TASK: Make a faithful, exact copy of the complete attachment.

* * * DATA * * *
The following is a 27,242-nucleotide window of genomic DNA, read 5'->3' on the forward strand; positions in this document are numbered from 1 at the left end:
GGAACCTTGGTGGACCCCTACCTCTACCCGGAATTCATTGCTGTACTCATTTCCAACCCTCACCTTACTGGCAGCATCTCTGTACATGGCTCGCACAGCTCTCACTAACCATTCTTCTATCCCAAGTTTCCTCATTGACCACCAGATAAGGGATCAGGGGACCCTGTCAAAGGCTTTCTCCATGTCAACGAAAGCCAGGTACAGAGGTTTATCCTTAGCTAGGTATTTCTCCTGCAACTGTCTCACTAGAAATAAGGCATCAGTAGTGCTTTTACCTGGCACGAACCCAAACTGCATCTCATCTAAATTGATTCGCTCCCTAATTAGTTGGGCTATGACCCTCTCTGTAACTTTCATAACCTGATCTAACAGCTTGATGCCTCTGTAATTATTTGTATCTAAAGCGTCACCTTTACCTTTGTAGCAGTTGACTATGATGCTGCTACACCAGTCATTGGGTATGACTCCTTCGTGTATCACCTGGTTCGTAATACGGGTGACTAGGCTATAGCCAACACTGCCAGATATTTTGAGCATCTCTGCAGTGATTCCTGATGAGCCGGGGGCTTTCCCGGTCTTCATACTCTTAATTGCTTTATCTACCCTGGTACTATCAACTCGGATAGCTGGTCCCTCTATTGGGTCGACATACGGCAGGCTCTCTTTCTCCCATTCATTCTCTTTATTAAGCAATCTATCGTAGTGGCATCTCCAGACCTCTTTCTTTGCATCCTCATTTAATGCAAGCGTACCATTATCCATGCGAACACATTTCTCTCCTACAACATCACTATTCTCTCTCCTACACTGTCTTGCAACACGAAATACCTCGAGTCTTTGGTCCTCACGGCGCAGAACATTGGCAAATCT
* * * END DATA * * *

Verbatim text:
The following is a 27,242-nucleotide window of genomic DNA, read 5'->3' on the forward strand; positions in this document are numbered from 1 at the left end:
GGAACCTTGGTGGACCCCTACCTCTACCCGGAATTCATTGCTGTACTCATTTCCAACCCTCACCTTACTGGCAGCATCTCTGTACATGGCTCGCACAGCTCTCACTAACCATTCTTCTATCCCAAGTTTCCTCATTGACCACCAGATAAGGGATCAGGGGACCCTGTCAAAGGCTTTCTCCATGTCAACGAAAGCCAGGTACAGAGGTTTATCCTTAGCTAGGTATTTCTCCTGCAACTGTCTCACTAGAAATAAGGCATCAGTAGTGCTTTTACCTGGCACGAACCCAAACTGCATCTCATCTAAATTGATTCGCTCCCTAATTAGTTGGGCTATGACCCTCTCTGTAACTTTCATAACCTGATCTAACAGCTTGATGCCTCTGTAATTATTTGTATCTAAAGCGTCACCTTTACCTTTGTAGCAGTTGACTATGATGCTGCTACACCAGTCATTGGGTATGACTCCTTCGTGTATCACCTGGTTCGTAATACGGGTGACTAGGCTATAGCCAACACTGCCAGATATTTTGAGCATCTCTGCAGTGATTCCTGATGAGCCGGGGGCTTTCCCGGTCTTCATACTCTTAATTGCTTTATCTACCCTGGTACTATCAACTCGGATAGCTGGTCCCTCTATTGGGTCGACATACGGCAGGCTCTCTTTCTCCCATTCATTCTCTTTATTAAGCAATCTATCGTAGTGGCATCTCCAGACCTCTTTCTTTGCATCCTCATTTAATGCAAGCGTACCATTATCCATGCGAACACATTTCTCTCCTACAACATCACTATTCTCTCTCCTACACTGTCTTGCAACACGAAATACCTCGAGTCTTTGGTCCTCACGGCGCAGAACATTGGCAAATCT